“Each of us is an innkeeper who decides if there is room for Jesus!”—Elder Neal A. Maxwell of the Quorum of the Twelve Apostles (“‘Settle This in Your Hearts,’” Ensign, November 1992, 66)

A Monumental Day

On 23 December 1905, 100 years after the Prophet Joseph Smith’s birth, the Church dedicated a memorial at his birthplace in Sharon, Vermont. By 1905 all that was left of the Smith family’s small home in Sharon was a hearthstone and a decaying foundation. The Church rebuilt a memorial home around the hearthstone. A large monument was also built and, with considerable difficulty, transported to the site.

The monument, a shaft of Vermont granite, was the tallest polished granite shaft in America at that time. It still stands today, 38 1/2 feet (11 meters) high—one foot for each year of the Prophet’s life.

At the dedicatory service for the monument, Church President Joseph F. Smith (1838–1918), a nephew of the Prophet Joseph, left a blessing: “Peace be with you, and unto this place, unto this monument, and unto all who come to visit it with feelings of respect in their hearts; and those who come without feelings of respect, may it have the effect of softening their hearts, opening their eyes, and causing them to reflect soberly upon this great problem of human life and redemption that has been opened up to the world through the instrumentality of the Prophet Joseph Smith” (Proceedings at the Dedication of the Joseph Smith Memorial Monument [Family and Church History Department Archives, The Church of Jesus Christ of Latter-day Saints], 26).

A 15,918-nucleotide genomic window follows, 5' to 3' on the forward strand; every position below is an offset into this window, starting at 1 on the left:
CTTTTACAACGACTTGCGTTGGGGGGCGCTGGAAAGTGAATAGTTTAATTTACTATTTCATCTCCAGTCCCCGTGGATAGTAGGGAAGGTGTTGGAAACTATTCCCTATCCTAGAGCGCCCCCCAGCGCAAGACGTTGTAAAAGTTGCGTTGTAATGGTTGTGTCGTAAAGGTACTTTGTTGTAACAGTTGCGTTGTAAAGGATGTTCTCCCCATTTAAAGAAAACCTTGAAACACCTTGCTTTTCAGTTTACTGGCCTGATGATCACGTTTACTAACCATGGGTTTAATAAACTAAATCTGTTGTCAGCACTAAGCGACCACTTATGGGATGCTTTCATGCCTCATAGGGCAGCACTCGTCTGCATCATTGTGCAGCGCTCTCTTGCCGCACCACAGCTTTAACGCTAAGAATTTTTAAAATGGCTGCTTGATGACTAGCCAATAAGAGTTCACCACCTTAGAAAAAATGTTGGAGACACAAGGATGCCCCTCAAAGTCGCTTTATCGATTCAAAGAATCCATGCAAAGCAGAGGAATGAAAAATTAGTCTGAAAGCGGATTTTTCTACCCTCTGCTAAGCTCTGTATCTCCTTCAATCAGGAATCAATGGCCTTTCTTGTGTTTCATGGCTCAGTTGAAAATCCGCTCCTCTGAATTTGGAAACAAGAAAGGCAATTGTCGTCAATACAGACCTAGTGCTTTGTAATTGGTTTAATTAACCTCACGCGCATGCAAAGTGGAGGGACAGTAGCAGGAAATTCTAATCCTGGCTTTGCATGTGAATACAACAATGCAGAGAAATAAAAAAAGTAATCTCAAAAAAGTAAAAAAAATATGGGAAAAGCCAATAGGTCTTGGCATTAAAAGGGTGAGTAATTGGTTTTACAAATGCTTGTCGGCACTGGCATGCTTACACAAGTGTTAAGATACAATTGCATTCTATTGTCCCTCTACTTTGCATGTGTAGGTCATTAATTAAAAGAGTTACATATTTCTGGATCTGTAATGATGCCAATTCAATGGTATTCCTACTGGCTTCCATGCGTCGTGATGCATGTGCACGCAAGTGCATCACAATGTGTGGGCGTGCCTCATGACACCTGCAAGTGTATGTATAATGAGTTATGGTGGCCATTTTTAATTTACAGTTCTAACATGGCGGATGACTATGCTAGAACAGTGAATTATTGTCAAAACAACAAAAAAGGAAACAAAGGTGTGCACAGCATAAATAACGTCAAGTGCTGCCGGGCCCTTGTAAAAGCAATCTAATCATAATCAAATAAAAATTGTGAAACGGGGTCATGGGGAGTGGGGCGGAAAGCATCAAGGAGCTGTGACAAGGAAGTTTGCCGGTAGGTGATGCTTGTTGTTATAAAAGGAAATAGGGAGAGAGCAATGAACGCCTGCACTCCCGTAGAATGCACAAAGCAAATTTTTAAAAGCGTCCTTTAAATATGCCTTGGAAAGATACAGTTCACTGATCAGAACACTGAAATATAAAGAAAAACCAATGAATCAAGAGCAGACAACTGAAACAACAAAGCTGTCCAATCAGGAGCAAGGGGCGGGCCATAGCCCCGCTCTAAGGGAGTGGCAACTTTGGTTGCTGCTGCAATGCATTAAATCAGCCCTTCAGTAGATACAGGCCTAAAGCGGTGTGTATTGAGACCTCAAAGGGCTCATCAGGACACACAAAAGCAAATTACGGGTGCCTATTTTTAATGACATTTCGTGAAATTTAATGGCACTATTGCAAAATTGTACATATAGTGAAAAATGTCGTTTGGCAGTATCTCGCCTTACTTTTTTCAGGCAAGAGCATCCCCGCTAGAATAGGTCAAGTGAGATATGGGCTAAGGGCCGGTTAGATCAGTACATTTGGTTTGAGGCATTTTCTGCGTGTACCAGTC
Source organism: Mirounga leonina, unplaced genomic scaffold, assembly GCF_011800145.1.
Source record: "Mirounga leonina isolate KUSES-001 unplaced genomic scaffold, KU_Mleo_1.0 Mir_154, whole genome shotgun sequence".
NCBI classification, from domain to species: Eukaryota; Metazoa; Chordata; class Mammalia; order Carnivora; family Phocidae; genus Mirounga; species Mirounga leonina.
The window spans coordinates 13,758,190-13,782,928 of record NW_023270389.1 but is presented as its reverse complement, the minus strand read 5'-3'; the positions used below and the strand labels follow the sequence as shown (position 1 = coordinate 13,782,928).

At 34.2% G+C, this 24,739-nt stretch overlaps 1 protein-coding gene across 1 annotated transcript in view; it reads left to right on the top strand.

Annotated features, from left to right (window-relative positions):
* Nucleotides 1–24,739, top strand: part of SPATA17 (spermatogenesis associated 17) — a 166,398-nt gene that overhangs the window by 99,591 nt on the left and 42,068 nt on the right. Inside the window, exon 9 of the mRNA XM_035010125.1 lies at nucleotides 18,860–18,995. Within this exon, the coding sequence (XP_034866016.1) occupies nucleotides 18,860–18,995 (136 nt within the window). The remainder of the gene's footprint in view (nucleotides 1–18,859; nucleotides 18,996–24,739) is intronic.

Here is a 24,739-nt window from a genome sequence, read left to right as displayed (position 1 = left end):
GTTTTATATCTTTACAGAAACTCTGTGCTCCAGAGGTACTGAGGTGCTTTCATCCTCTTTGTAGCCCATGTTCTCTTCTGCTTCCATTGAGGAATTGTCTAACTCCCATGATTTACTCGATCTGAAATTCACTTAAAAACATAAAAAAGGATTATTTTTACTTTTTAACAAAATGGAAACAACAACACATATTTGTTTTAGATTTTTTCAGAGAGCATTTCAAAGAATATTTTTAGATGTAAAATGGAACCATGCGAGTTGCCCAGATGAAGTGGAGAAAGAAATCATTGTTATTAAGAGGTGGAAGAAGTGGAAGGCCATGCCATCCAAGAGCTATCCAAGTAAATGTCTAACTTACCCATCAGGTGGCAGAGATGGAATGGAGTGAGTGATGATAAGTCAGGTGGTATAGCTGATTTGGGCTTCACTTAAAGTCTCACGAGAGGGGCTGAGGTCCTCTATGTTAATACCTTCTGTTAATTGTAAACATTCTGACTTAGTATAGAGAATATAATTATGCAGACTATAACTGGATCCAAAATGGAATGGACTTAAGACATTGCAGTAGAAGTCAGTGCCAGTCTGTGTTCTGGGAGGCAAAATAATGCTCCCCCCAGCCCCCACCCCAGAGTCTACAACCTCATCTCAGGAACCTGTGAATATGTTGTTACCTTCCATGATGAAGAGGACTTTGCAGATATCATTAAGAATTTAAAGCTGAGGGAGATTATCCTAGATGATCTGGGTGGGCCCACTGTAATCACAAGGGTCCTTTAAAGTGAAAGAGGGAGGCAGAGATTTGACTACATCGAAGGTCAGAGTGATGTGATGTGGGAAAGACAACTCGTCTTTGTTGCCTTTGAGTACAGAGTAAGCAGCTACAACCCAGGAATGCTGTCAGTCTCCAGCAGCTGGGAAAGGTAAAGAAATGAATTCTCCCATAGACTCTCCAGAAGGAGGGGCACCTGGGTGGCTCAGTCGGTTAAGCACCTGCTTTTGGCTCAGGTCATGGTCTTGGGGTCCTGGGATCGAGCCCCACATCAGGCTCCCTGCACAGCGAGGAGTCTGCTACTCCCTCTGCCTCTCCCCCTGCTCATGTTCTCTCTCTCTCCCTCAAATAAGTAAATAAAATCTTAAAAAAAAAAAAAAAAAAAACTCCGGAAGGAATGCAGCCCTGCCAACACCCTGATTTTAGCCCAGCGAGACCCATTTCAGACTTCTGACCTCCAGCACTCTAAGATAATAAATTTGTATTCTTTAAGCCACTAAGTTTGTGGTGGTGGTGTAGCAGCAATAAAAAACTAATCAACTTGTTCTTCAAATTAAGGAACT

Feliz Navidad

Seminary students at the Juárez Academy in Chihuahua, México, made a plan to help the missionaries in their area spread the gospel for Christmas. Each of the 350 students contributed a brightly wrapped Book of Mormon for the missionaries to give to investigators in the Colonia Juárez and Colonia Dublán stakes.

Leadership Tip

Bearing your testimony to your quorum or class members is a good way to bless their lives and strengthen their testimonies, as well as your own. Being a leader means more than organizing and delegating. It also means being an example of faithfulness and obedience.

Detail from No Room at the Inn, by Robert T. Barrett

Photograph of monument by Welden C. Andersen

The First Vision, by Ted Henninger